The 90th anniversary of Black Tuesday will take place on Tuesday, 29 October 2019. It is one of the worst days for the stock market, losing an outstanding sum of $14 billion or $206 billion in today’s dollars. This devasting market crash launched the Great Depression and the era of the Roaring Twenties quickly unraveled into economic oblivion. Just a few years later stocks traded at about 10% of their value that they were in 1929. A majority of Americans were simple caught off-guard and weren’t prepared for the financial dismay.
Most people point the finger at President Herbert Hoover’s mismanagement and the Federal Reserve or the Fed’s policy that lead to the Great Depression. Looking back at the Great Depression stocks weren’t selling at over inflated prices like they did in the 2001 recession when several tech stocks traded at exorbitant prices. Moreover, there wasn’t one single bubble that caused the market to fall like housing did in the Great Recession in 2007. You might think the market rose too quickly but it had a nice 7-year run starting in 1922 and gained about 140% over that period. So, why do Hoover and the Fed get the blame? A few months prior to Black Tuesday the Fed raised rates despite a slowdown in economy and poor agricultural news. This precipitous act lit the fuse to the gigantic bomb that exploded on Black Tuesday. Hoover compounded the matter signing the Hawley-Smoot Tariff which was protectionist and nationalist. The tariffs greatly raised import duties on foreign goods and were designed to create more jobs and stimulate the economy. Instead of creating jobs it completely backfired and invoked swift and harsh retaliation from other nations and drove the American economy into unyielding despair.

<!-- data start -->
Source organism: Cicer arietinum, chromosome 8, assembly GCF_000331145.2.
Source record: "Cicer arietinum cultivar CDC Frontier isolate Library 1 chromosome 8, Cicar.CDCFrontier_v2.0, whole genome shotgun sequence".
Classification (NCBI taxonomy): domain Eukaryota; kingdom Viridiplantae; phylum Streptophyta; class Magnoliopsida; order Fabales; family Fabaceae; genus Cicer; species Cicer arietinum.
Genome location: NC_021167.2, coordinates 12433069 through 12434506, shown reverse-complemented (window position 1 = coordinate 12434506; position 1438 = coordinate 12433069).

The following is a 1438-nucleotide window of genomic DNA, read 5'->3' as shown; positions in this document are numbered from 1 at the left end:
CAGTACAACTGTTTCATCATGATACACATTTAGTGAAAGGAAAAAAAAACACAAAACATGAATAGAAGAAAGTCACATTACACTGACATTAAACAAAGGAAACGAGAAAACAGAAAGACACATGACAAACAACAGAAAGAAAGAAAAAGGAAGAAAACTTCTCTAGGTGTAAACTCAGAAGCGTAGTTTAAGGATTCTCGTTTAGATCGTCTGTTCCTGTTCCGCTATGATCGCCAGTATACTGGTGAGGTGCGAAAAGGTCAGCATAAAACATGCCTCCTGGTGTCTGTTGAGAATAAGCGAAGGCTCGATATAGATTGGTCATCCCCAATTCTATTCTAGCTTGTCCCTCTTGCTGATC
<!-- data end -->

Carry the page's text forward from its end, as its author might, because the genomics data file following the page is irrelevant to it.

Lately, many economists have been warning that the current economy is slowing and the decade long boom is coming to an end. I consider myself a student of history and I’m a fan of the great Mark Twain’s quote, “History doesn’t repeat itself but it often rhymes.” We all know what goes up must come down as the market works in cycles. This economy will rhyme at some point and slide into the economic doldrums and become another footnote in history. We should learn from history and I think the greatest lesson from the Great Depression is not putting all your eggs in one basket. Many people never thought the boom would end and had all their assets tied up in property or a business instead of diversifying their investments. Not surprisingly today some are arguing the current boom is fine and will continue to go on for a long time. Please don’t be tricked and diversity your treats as the 90th anniversary of Black Tuesday offers us a great history lesson. To learn how to diversity your assets please refer to my previous post on recession planning.
Matt Maciel, MA, MBA
Maciel Wealth Management, LLC
8101 College Blvd., Suite 100
Overland Park, KS 66210